Unless you live smack dab in the middle of downtown Seattle, getting to events in Seattle can quite often be a major concern. Just glancing at the Saturday Seattle Times, I noticed information about construction, road closures, and sporting events. We had matinee tickets for the Taproot Theatre. I mentally adjusted our timeline. I gave myself two hours travel time from North Tacoma to the Green Lake area just north of downtown Seattle.
I had talked with my friend John West, who is a consultant for Taproot Theatre helping them identify and raise the remaining funds necessary to reach their current capital campaign goal. He suggested a few restaurants near the theater. Both sounded like good choices. Once we arrived in the Phinney Ridge area we counted at least ten restaurants within blocks of the theater. There is construction every where. Taproot itself is building a new addition and with other building projects in the area, parking would be at a premium.
Peg and I were considering dining afterwards at the Berliner Pub in Renton with perhaps a snack near Taproot if we arrived with time to spare before curtain time. Between Federal Way and Kent a freeway traffic read-a-board gave us the bad news of a two mile back-up in Seattle. We opted for an eastside drive. We took the 405 through Bellevue and then took the 520 floating bridge past UW and continued on to I-5 and the North 85th exit. Over the previous week I had driven south on I-5 twice and saw the Washington State Patrol building the state budget, so I was watching my speedometer apprehensively. The speed limit on the bridge was 50 MPH, I was doing just over sixty, and cars were wizzing by me going seventy. Of course there were WSP cars in sight.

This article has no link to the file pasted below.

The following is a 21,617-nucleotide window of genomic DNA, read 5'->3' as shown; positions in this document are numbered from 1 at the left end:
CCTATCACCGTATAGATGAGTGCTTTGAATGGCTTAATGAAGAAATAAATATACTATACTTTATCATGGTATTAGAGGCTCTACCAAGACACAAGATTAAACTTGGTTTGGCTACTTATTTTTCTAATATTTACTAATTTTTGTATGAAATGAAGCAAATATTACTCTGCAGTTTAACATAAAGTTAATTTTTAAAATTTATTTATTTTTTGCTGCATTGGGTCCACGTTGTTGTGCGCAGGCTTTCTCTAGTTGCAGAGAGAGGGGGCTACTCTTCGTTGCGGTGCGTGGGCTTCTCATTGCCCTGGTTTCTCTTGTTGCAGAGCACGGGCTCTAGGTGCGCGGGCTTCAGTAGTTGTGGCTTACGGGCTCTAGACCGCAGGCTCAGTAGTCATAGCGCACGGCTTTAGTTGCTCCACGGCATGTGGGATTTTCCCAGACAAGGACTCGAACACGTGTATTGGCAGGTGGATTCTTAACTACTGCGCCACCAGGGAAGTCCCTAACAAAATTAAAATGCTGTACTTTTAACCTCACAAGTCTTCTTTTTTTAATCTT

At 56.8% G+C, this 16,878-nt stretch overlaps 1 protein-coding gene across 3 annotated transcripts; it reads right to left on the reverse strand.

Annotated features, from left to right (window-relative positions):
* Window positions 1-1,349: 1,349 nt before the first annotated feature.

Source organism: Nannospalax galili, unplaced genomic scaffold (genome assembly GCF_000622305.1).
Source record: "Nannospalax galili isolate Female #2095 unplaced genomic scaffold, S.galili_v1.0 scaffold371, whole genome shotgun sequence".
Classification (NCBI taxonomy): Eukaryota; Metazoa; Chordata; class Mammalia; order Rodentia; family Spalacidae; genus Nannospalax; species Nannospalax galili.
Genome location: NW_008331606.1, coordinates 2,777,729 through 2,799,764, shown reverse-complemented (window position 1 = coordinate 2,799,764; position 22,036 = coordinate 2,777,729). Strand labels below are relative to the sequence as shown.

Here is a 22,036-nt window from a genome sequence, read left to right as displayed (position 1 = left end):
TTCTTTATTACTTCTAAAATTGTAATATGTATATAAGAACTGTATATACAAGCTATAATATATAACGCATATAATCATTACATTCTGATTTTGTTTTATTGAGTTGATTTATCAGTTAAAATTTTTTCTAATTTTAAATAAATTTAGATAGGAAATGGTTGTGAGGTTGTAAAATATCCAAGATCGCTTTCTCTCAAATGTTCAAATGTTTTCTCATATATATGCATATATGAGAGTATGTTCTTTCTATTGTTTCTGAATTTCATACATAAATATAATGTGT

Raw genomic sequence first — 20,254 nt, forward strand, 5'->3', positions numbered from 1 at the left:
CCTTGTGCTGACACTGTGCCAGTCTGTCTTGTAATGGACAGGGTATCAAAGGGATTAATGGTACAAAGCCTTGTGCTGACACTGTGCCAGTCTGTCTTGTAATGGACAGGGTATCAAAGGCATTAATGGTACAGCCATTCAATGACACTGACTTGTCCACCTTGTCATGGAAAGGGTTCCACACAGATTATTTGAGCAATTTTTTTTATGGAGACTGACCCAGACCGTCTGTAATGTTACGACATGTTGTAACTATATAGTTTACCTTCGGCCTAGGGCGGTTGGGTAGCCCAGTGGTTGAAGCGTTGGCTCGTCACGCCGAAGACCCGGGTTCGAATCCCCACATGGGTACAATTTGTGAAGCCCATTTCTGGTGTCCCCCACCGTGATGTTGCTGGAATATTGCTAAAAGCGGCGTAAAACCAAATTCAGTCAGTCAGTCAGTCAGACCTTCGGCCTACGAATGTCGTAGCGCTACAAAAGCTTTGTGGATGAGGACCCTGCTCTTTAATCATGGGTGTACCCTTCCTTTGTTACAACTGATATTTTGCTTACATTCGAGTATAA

We had good location instructions. We drove past Taproot and circled the block where we found Razzi’s Pizza. We parked behind the restaurant and went inside at about 12:50pm. Peg ordered the split pea soup, while I ordered a meatball grinder. The split pea soup was wonderful. I wasn’t all the hungry, but managed to eat all my meatballs, but left the roll. They were very tasty. John and his wife, Dianne, joined us. Dianne and Peg chatted about children, hobbies and Edmonds while John and I talked a bit about the theater. They have been season ticket holders for years. Razzi’s did a great job of taking our order, serving us, and delivering the check so we could get to the theater with time to spare.
The Taproot Theatre was just around the corner from Razzi’s and just across the street from Gordito’s, a Mexican restaurant where Dianne and John had dined for lunch. Once we had our tickets John took me upstairs and showed me the model of what the new Taproot would look like.
It will have a new black box theater in the new building. A black box theater is as simple at that or sometimes a little more elaborate than black walls and black curtains. Typical black box productions are new plays that can be produced with a minimum of sets and props. The Seattle Fringe Festival is a good example of quick changes done between plays run every hour.
John and Dianne had already seen the play but were not seeing it a second time. The run is sold out. John arranged good seats for us in the second row, but in reality we scored front row seats. Yowser! Front row at the Taproot means you are virtually on stage.